The Gashlycrumb Nanny

Woman in Black Retro Poster

You might not know this about me, but I’m a huge horror movie geek. My love of the genre started at 13 with Phantasm (watched from the floor of my living room with my mom as we celebrated my entry to womanhood with lots of chocolate, a heating pad, and a horror movie marathon) and has endured to this day, despite the stunningly shitty horror movies flooding the theaters lately. I do dig bad horror from the 60s and 70s, though, and have lately come to adore Hammer horror flicks like Captain Kronos: Vampire Hunter and Vampire Circus. When I heard that Hammer was coming out with its first new movie since the 70s, I was beyond excited. The Man shares my love of horror flicks, so it was decided early that when The Woman in Black hit the theaters, we would definitely be in attendance.

We waited awhile to go see the movie, hoping that crowds would die down and we’d get to view it in a relatively empty (read: quiet) theater. Finally this Thursday we decided to chance it, and were lucky enough to be the first in the theater. We picked the best seats, half way up and in the middle, and were happy to find that only about eight more people came in. One couple left midway through the movie, so that was even better! Overall, I really enjoyed it. The Woman in Black stars Daniel Radcliffe of Harry Potter fame, and though I loved the HP franchise, Radcliffe proved here that he deserves to escape typecasting. He was very believable as a depressed widower who has entered into a very difficult situation. The movie is based on a 1983 book of the same name, in which a lawyer in turn of the century England is sent out to a desolate house the middle of nowhere to settle the affairs of a deceased widow. He finds that the small town is cursed, and suffers greatly at the hands of the ghost who haunts the house he’s trying to sell. As is often the case, the movie has been adapted a bit, changing some of the plot points while keeping the basic story the same. Even so, the chills and thrills of the movie take a direct departure from anything we’ve seen in the last few years – no gore (a little blood), a detailed and interesting backstory, and what I found to be a believable and terrifying haunting, with some twists that were unexpected. The sets and costumes were lovely, and it was fun pointing out the similarities and differences of this installment to earlier Hammer flicks. I hope they keep going with this.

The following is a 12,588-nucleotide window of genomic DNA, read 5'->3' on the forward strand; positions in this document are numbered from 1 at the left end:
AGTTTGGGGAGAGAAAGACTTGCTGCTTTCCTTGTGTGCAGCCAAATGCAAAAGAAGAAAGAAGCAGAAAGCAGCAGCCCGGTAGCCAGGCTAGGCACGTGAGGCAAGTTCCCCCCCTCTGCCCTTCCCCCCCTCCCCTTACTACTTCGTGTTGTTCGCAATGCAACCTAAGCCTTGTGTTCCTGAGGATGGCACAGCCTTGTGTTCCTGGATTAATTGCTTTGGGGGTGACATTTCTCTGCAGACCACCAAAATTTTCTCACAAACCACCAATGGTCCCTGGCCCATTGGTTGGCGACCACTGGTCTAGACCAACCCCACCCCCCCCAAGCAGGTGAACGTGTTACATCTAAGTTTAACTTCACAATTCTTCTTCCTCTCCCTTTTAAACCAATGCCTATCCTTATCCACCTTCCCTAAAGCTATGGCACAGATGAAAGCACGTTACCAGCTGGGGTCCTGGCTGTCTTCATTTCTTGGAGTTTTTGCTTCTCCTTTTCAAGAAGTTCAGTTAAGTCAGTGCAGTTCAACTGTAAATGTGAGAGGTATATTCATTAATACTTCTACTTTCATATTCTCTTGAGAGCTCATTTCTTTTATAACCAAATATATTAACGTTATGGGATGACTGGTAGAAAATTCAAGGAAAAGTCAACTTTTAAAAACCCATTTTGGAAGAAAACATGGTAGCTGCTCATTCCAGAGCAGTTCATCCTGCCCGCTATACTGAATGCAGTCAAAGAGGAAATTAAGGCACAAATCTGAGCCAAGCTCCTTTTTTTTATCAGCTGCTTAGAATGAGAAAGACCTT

The Gashlycrumb Tinies

Click through for a digitally hosted version of The Gashlycrumb Tinies.

After a day of reflection on various points of the movie, and dealing with a nagging feeling that I somehow knew this story, last night I came to a stunning realization. I haven’t read the original book, so I’m not sure how the scenes of children and the woman in black differ between book and movie, but in the movie version, many points have an uncanny connection to my favorite Edward Gorey book, The Gashlycrumb Tinies. Here I’m torn between my respect for film and not wanting to ruin the story, and wanting to point out the similarities. I don’t believe I’ll be ruining anything for you to say that the movie has much to do with the untimely passing of children, and that quite a few of them die in Gorey-fashion. If you’re intrigued, look up Desmond, James, Maude, Quentin, Rhoda and Victor. Even more creepy (or funny, if you’re of the mind that Hammer paid tribute to Gorey with this work) is the cover illustration of the doomed tinies with the skeletal nanny figure in the background. One scene echoes this image so closely that it seems impossible they didn’t draw their own connection during filming. I couldn’t find the exact image I was looking for, but here’s a theatrical poster that’s a tad hint at the movie scene, if much less frightening.

The Woman in Black Poster

While the movie and Gorey’s book have next to nothing in common, other than many unfortunate kids, this realization makes me strangely happy. How else would a theatrical version of The Gashlycrumb Tinies ever be allowed? Now, if only someone could make a movie of The Epipleptic Bicycle, I’d turn cartwheels of joy.

Edward Gorey's Epipleptic Bicycle

Click through to see a narrated video of "The Epiplectic Bicycle."